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Hurricane Sandy Evacuation Among World Trade Center Health Registry Enrollees in New York City

  • Shakara Brown (a1), Lisa M. Gargano (a2), Hilary Parton (a3), Kimberly Caramanica (a2), Mark R. Farfel (a2), Steven D. Stellman (a2) (a4) and Robert M. Brackbill (a2)...

Abstract

Objective

Timely evacuation is vital for reducing adverse outcomes during disasters. This study examined factors associated with evacuation and evacuation timing during Hurricane Sandy among World Trade Center Health Registry (Registry) enrollees.

Methods

The study sample included 1162 adults who resided in New York City’s evacuation zone A during Hurricane Sandy who completed the Registry’s Hurricane Sandy substudy in 2013. Factors assessed included zone awareness, prior evacuation experience, community cohesion, emergency preparedness, and poor physical health. Prevalence estimates and multiple logistic regression models of evacuation at any time and evacuation before Hurricane Sandy were created.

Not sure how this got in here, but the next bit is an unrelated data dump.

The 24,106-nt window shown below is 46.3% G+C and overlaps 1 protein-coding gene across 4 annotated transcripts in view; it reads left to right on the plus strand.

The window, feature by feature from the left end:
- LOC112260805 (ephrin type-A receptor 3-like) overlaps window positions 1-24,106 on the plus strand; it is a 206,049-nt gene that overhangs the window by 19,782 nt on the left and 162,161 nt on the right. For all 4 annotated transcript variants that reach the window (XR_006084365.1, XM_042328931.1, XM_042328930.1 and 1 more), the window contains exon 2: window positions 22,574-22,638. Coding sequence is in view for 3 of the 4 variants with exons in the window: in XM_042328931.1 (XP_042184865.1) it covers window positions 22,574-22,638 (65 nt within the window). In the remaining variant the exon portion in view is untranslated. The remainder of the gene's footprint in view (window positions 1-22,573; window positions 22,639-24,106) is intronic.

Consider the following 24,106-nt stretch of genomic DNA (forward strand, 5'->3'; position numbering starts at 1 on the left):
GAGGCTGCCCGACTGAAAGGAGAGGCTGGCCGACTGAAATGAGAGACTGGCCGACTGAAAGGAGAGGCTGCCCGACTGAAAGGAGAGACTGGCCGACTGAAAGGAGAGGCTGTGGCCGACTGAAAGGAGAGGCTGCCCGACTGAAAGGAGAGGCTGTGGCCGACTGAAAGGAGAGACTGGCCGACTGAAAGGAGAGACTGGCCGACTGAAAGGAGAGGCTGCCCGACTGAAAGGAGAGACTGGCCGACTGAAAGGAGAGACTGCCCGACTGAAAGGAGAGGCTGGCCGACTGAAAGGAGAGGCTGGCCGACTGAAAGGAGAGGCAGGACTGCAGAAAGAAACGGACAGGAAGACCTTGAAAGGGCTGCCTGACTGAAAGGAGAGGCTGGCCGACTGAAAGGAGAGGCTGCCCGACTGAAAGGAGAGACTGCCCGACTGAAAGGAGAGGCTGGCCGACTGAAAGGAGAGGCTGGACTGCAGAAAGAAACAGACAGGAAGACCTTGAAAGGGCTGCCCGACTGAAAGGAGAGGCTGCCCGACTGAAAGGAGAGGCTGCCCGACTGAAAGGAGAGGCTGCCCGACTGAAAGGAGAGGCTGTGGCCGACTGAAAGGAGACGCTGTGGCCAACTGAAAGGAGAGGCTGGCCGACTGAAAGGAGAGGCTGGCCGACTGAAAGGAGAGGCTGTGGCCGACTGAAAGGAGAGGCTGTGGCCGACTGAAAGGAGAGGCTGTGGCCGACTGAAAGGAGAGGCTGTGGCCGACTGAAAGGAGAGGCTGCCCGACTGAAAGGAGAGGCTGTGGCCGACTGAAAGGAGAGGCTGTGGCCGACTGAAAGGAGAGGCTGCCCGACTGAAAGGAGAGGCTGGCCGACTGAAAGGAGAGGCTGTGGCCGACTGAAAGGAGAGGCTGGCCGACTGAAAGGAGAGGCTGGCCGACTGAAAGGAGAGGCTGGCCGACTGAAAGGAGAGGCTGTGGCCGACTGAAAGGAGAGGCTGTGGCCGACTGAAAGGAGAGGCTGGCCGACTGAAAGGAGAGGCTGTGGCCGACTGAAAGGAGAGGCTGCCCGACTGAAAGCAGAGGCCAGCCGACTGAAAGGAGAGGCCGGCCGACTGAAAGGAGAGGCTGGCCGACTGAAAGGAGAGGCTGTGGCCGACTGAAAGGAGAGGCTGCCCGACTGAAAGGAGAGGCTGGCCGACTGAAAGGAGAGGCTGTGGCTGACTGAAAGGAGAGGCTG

Results

Among respondents who evacuated for Hurricane Sandy (51%), 24% had evacuated before the storm. In adjusted analyses, those more likely to evacuate knew they resided in an evacuation zone, had evacuated during Hurricane Irene, or reported pre-Sandy community cohesion. Evacuation was less likely among those who reported being prepared for an emergency. For evacuation timing, evacuation before Hurricane Sandy was less likely among those with pets and those who reported 14 or more poor physical health days.

Conclusions

Higher evacuation rates were observed for respondents seemingly more informed and who lived in neighborhoods with greater social capital. Improved disaster messaging that amplifies these factors may increase adherence with evacuation warnings. (Disaster Med Public Health Preparedness. 2016;10:411–419)

Copyright

Corresponding author

Correspondence and reprint requests to Shakara Brown, MPH, Project Officer/Data Analyst, Bureau of HIV – Field Services Unit, New York City Department of Health and Mental Hygiene, 42-09 28th St, Long Island City, NY, 11101. (e-mail: sbrown25@health.nyc.gov).

References

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